I knew I wouldn’t get much sleep, but I was excited about the trip so 2 ½ hours didn’t seem that bad. An early morning flight to Norfolk was necessary because I had been offered a chance to actually fly out to the George H.W. Bush, the newest aircraft carrier in the United States Navy.
Amazingly, all went according to plan. The commercial flight was early, the cab ride was only 15 minutes and the C-2 (COD in Navy terms) was on schedule.
Even if it turned out to be delayed for an hour, nothing was going to dampen my enthusiasm when it came to flying on to a carrier. I’d done it before in a F/A-18 Hornet, but this was a whole different experience. No windows, bouncing around, and sitting backwards, I nodded off, as the flight from Norfolk was more than an hour. The Bush was well south, looking for good weather and smooth water. The ten minute announcement rousted me and the hands in the air and “here we go” call from the crew signaled we’d be on deck any second.
Landings on a carrier look smooth and comfortable from the outside. Inside, it’s violent and a crushing G-force smashes your body into the seat: for about 2 seconds. It’s exciting, exhilarating and exhausting all at the same time.
Inside the ship, we met LCDR John Schofield the ship’s Public Affairs Officer (PAO). He’s a pro and laid out our schedule for the next 24 hours on board covering everything from flight ops to night ops, lunch, dinner and a meeting with the skipper.
After a quick cup of coffee (I really like Navy coffee) we headed to the flight deck. It was “open” and they were in the process of bringing the Air Wing (CAG 8) on board. The main platform for Naval Aviation now is the F/A-18.
On the flight deck, it’s loud.
You hear “Rhino, 90” and “Grizzly, 45” among other things on the loudspeakers above the wind and the jet engines. Rhino and Grizzly are how they differentiate between the two different Hornet platforms. It lets the crew know how much tension to put in the landing wires based on their different weights.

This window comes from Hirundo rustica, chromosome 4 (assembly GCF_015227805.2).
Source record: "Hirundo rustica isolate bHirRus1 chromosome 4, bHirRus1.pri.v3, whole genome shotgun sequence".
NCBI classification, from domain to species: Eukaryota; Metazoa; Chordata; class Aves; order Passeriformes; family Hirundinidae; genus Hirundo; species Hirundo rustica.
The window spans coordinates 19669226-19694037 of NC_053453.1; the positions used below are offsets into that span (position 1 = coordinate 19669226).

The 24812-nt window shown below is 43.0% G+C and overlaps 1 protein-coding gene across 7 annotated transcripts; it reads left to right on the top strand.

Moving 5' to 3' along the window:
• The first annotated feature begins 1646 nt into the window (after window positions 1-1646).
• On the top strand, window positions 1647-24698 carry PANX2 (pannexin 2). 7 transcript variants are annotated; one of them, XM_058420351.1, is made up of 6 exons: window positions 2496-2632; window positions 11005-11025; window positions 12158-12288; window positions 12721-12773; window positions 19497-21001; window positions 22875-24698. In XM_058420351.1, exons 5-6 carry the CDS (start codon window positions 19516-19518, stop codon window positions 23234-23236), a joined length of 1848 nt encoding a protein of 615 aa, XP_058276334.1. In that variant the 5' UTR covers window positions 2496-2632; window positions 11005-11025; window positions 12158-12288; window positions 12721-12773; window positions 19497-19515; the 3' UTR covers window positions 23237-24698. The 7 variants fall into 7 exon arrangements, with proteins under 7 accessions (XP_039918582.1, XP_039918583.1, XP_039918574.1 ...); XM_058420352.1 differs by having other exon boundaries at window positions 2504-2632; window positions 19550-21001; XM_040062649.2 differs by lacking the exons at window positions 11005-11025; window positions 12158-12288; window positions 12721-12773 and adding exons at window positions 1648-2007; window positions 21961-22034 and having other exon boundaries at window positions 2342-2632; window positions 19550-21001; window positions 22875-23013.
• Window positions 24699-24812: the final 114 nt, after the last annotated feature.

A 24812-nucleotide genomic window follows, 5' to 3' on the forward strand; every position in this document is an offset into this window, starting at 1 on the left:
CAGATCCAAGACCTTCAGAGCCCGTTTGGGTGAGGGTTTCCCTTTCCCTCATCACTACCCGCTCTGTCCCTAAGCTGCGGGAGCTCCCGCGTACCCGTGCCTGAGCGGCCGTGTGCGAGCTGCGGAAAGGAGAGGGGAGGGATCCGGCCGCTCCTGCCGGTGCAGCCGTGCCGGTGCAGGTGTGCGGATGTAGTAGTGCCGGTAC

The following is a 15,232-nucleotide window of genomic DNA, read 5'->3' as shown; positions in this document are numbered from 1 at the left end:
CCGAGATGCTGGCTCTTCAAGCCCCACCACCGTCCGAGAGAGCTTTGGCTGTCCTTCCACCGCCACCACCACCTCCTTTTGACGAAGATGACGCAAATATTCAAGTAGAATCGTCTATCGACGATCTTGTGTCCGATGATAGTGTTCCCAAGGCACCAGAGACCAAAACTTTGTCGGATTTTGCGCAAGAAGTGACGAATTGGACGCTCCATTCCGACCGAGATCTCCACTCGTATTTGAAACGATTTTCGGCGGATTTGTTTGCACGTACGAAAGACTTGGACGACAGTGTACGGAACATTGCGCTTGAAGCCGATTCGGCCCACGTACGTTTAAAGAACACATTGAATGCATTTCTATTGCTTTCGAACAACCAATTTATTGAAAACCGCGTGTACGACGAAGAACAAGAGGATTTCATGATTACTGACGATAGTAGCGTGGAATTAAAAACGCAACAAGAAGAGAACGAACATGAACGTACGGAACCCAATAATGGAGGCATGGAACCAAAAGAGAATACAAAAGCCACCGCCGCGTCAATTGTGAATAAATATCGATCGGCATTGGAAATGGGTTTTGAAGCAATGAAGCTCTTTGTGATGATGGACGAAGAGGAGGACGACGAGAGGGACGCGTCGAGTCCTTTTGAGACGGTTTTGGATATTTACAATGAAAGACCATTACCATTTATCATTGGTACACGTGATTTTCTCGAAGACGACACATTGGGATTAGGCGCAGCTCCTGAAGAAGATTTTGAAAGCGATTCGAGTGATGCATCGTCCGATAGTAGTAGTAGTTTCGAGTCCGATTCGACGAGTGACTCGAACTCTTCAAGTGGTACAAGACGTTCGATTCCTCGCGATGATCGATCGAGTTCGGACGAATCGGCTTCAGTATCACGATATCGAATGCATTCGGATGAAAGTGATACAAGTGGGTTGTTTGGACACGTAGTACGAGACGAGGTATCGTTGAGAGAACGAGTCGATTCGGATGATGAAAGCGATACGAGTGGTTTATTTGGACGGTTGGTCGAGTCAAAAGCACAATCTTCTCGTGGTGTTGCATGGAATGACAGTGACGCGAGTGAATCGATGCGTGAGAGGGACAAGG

While it looks like a smooth transition on deck, it’s a very violent event. Thirty-Eight thousand pounds going from about 150 mph to zero in 340 feet is loud, scary, dangerous and violent. Yet the crew is as efficient and professional as if they were cooking meals going about their business capturing and launching planes with regularity. With most of the sailors just over 19 years old, it’s impressive to see the pride and professionalism they all have.
Of course they know it’s a matter of life and death; for everybody involved. It’s a coordinated effort, no different than an offense or a defense in football.
If it’s violent to “arrest” a plane on deck, the launch from the catapult is awe-inspiring. The blast shield comes up behind the airplane. The plane is hooked to the “cat,” by the “hold back” and the numerous checks and re-checks begin. When the pilot moves the throttle to full power (before burners) it shakes the whole ship. And it’s deafening. The pilot and crew go through more checks and rechecks for about 40 seconds before the salute and launch. Three hundred feet, zero to 125 miles and hour, all in about 1.7 seconds. We got to see that over and over.
And it never got boring.
We didn’t want to leave but an elevator ride was waiting.
Not just any elevator. The mechanism they use to move airplanes from the flight deck to the hangar deck is simply called the “elevator.” But moving 40-tons up and down all day should have a much more dramatic name. And it’s fast! They zip up and down with planes and sailors constantly. Another harrowing experience!
I’m sure it’s harrowing inside the Skipper’s brain on the bridge, but you’d never know it. The bridge is where the Captain oversees the whole operation, looking for potential trouble spots and is responsible for everything.
That’s right, everything.